Clean energy entrepreneur Sean Casten has raised the most money. He had raised $902,000 (including a $630,000 personal loan) by the end of February. Several outside groups have launched last-minute spending backing Casten and attacking Mazeski.
Amanda Howland, the 2016 nominee who lost to Roskam by 18 points, is also running. Despite initial concerns from national Democrats that her previous name recognition would give her a boost, she’d only raised $141,000 by the end of February.
The ancestrally Democratic 12th District, held by two-term GOP Rep. Mike Bost, represents the sort of seat that has trended away from the party in recent years that Democrats want to win back. Former President Barack Obama twice carried the seat, and Democrat Tammy Duckworth carried it in her winning Senate bid in 2016. But so did President Donald Trump — and by 15 points.
The DCCC picked a favorite here when it included St. Clair County State’s Attorney Brendan Kelly on its Red to Blue list. The committee had been after him for years, but this cycle, he finally said yes to running.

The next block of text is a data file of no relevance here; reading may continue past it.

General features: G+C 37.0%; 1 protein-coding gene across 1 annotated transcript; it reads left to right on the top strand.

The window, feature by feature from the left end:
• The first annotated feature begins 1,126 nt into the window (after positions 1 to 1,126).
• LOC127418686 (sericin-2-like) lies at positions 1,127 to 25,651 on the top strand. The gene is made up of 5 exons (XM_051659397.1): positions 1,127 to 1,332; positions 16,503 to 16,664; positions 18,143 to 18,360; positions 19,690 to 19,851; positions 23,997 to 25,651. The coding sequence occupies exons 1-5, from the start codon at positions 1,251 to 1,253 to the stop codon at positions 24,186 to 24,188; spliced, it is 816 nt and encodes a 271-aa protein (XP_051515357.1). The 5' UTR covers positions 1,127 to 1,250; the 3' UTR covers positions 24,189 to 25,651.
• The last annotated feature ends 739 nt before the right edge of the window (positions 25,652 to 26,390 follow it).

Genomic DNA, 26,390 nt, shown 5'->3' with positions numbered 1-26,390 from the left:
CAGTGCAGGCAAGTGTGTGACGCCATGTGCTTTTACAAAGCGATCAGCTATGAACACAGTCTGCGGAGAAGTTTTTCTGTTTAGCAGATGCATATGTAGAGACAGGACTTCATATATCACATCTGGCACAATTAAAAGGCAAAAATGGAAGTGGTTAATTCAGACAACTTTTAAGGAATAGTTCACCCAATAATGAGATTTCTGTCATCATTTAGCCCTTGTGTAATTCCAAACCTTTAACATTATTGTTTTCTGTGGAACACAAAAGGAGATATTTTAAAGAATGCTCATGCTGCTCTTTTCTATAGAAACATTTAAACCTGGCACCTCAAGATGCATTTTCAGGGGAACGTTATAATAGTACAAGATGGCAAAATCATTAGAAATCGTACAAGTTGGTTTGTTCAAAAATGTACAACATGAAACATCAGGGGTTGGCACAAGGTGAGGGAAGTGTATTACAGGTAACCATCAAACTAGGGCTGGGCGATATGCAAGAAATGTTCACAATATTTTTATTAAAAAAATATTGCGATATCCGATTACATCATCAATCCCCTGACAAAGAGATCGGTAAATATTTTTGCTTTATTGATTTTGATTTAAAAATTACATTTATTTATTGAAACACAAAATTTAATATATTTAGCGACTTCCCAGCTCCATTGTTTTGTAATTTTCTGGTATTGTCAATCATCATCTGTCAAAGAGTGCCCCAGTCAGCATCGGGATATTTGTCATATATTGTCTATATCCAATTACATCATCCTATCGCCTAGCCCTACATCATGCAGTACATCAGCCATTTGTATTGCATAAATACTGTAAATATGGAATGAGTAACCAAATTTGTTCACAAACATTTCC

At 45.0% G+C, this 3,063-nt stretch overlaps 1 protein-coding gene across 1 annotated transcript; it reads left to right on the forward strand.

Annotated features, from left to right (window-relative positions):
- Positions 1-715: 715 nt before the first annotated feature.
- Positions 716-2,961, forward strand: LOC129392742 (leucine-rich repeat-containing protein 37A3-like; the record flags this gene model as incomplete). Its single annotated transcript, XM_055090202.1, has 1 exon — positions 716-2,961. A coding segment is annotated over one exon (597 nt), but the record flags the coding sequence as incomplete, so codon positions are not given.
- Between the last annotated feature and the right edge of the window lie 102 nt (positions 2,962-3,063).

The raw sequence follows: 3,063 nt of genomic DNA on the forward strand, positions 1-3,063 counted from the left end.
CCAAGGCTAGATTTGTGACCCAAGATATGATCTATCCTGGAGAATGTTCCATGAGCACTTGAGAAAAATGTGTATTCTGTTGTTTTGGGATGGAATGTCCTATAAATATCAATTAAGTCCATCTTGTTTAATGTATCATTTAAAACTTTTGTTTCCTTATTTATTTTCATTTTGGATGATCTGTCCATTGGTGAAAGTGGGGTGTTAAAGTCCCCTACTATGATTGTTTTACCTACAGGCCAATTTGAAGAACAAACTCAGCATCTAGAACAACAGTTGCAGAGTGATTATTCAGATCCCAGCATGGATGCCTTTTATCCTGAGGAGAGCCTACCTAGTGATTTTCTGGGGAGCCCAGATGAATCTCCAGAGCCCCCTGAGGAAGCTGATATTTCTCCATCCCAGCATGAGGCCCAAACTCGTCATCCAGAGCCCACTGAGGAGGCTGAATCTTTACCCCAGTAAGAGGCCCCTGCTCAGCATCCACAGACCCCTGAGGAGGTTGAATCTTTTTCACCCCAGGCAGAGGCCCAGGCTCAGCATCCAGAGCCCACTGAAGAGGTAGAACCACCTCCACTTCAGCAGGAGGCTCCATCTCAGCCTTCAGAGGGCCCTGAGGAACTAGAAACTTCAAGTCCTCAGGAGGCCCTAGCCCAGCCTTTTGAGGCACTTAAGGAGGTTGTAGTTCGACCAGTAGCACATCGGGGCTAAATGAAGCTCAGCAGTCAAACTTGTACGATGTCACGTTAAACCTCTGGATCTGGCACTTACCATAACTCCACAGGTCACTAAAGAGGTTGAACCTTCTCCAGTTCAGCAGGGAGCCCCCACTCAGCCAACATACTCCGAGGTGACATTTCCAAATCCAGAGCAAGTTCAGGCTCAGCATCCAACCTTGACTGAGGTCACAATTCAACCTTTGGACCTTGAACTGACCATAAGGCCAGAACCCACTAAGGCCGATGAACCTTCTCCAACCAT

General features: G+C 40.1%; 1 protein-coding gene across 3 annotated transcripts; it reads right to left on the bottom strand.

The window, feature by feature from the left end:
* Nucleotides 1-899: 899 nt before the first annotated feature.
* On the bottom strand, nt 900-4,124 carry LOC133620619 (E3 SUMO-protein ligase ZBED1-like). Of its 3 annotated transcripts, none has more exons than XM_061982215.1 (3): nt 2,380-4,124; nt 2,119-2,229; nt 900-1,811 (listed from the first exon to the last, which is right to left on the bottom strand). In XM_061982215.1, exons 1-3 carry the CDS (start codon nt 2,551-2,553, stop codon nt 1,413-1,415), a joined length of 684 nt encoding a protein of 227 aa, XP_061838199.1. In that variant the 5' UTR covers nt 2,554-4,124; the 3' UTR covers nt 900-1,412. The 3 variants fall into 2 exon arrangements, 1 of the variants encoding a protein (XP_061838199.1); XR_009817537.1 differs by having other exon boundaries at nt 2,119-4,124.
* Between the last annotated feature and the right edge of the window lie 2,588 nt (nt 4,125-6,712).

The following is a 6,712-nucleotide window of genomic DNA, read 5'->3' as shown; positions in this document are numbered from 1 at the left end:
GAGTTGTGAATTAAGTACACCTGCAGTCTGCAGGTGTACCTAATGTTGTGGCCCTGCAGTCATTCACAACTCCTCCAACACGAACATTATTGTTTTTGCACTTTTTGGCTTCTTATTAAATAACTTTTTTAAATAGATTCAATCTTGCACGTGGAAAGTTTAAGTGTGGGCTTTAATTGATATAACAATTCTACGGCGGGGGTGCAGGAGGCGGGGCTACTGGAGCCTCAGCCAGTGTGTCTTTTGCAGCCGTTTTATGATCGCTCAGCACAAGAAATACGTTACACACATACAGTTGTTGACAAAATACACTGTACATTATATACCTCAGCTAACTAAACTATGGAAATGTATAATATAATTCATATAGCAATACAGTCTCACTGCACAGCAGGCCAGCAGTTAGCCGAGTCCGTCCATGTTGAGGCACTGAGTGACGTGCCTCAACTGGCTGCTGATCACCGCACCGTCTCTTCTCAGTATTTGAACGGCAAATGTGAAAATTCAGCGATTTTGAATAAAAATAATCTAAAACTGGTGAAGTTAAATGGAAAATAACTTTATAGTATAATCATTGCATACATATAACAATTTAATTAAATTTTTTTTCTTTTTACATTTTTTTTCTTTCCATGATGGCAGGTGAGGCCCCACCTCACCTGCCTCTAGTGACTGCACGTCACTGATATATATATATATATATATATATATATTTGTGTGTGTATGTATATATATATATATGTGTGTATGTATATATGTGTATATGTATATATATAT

He had raised $911,000 by the end of the pre-primary reporting period, and doesn’t face much opposition in the primary.
Like in the 12th District, Democrats failed to recruit a top-tier candidate in the 13th District last cycle. GOP Rep. Rodney Davis won a third term by 19 points. It’s another district that’s swung to the GOP at the presidential level. Obama carried it by double digits in 2008, and lost it narrowly four years later. Trump carried it by 6 points.
EMILY’s List got involved early for Betsy Dirksen Londrigan. She also has support from Schakowsky and Senate Minority Whip Richard J. Durbin, for whom she used to be a fundraiser. Londrigan had raised $561,000 by the end of February (including a $15,000 personal contribution).
Former Illinois Assistant Attorney General Erik Jones had raised $477,000 (including a $35,000 personal loan). He's expected to place second or third depending on perennial candidate David Gill, who beat the DCCC’s recruit in 2012. Gill has since alienated many in the local and national party establishment, though, and only raised $82,000.
The DCCC says it’s targeting the 14th District, which Trump won by only 4 points. But this exurban Chicago district is tough and expensive territory. GOP Rep. Randy Hultgren won a fourth term by 19 points in 2016. The race here is rated Solid Republican.
EMILY’s List is backing Lauren Underwood, a nurse and a former Obama administration official who raised more than double her closest Democratic opponent. But engineer Matthew Brolley has the endorsement of the state AFL-CIO and Schakowsky.
EMILY’s List is also involved in two primaries for Solid Democratic seats, where first-time candidates are taking on much more entrenched male politicians.